you know, in in the interest of clarity and transparency I have to say, you know, the pitch just went up. But right now, you if you need to reach me for additional information with regard to a trademark church or filing for trademark or, or any other of the hosts of intellectual property issues that we can actually help you with, you can find my contact information at that point, my profile, a little bit of background about who I am and how many different podcasts I've done and how many written you know, the usual stuff there, you're well

loved on the internet podcasters love you.

And, and the, you know, contact information and we're actually working on putting together a small publication that will be available, which is going to basically talk about some of the issues you know, for If you decided that you want to do your own trademark application 10 things to keep in mind when when you are filing a trademark application, the United States Patent and Trademark Office has a lot of materials. But sometimes because they are just such a big website, it's difficult finding all the information. So we kind of alert based on our own experience of filing applications day in day out, we kind of alert, you know, what are some of the issues. For example, if you haven't finalized your logo, and you're still messing around with it, do not file it until you're happy that it's final. Because if you if you file your logo and it's not final, you will lose the application. Yeah. And that modifies the drawing of the of the logo. After you file. You need to be sure

that he when someone contacts you through trademark smarts, com I mean, can they can they chat with you or someone on your team for a few minutes and figure out should I do this Well, go ahead.

Yes, absolutely. Typically, I like phone calls. I know a lot of a lot of folks are kind of moving away from that. If I get a text or an email where I'm asked about something, typically I would like to get a telephone number so I can reach out by, you know, and speak directly to to that individual. And the reason for this is remember I said to you, there are eight factor tests in the Second Circuit 13 factor tests in the United States Patent and Trademark Office, I need additional information. For example, the factors include the strength of of the mark that potentially Am I going up against the goods in connection with which they're going to be used, the ingredients in the goods, the consumer, the pricing of the goods? Is this going to be a product that's going to be directed to a sophisticated consumer is the logo completed? There are so many factors that I need to gather information that without that information, I cannot possibly issue a good letter of opinion or help the client, find a really, really good trademark. So, follow up with a phone call, that phone call is free. It lasts anywhere from 15 minutes to 30 minutes depending on what needs to be done. And on the basis of that we make a decision whether this is something worthwhile to meet on. I love meeting people, I I have become the resident historian of many of my clients that go all the way back to 1994. Because I get to know their businesses and their families and their, you know, their issues. I'm there to facilitate raising, you know, developing assets and helping clients leverage them for the benefit of them, their selves, their families, their businesses, their employees. How having a good intellectual property portfolio is so so valuable, we can sit here and talk about this for days on it.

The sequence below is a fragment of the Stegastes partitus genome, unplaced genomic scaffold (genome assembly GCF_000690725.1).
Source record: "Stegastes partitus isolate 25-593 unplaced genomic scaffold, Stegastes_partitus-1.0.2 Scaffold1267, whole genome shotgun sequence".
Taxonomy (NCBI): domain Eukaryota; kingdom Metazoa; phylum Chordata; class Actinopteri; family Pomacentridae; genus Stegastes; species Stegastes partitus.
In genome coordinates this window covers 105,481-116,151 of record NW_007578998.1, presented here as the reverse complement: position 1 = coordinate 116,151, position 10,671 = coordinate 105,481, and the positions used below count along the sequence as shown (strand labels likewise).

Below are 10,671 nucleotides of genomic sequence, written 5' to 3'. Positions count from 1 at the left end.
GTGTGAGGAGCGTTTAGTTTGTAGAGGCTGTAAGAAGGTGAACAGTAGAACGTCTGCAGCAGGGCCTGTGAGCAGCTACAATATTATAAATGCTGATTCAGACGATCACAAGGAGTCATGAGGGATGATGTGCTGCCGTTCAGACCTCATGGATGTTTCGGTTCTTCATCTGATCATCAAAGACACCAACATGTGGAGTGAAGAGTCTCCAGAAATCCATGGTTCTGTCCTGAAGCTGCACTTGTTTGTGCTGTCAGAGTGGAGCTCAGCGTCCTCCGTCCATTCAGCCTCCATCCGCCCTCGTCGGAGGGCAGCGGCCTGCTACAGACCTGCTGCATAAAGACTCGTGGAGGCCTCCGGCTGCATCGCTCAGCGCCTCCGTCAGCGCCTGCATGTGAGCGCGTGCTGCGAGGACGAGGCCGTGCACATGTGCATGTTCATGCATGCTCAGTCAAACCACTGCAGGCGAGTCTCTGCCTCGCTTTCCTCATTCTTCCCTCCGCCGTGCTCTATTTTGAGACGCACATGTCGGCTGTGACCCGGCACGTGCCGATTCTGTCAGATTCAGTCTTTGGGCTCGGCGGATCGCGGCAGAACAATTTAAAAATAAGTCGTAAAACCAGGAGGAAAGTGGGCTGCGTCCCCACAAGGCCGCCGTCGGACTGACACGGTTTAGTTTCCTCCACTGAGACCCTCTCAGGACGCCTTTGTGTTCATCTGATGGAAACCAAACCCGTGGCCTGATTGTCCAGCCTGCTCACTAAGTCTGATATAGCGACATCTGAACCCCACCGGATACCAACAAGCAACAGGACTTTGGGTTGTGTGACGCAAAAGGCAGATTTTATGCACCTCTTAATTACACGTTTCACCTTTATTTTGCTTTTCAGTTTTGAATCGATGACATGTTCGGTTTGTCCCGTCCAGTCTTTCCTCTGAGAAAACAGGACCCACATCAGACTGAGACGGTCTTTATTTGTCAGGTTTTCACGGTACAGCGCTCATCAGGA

I bet we could we're out of time Tufariello. Thank you so much for joining us again, trademark smarts. com. Betty, I'm just telling you person, a person friend to find if you're listening to this podcast, that he has good people, that he has been very, very helpful. Thank you so much for all your time. And again, just go to trademark Betty, thank you for joining us.

Thank you for having me. And I look forward to working with you guys again soon.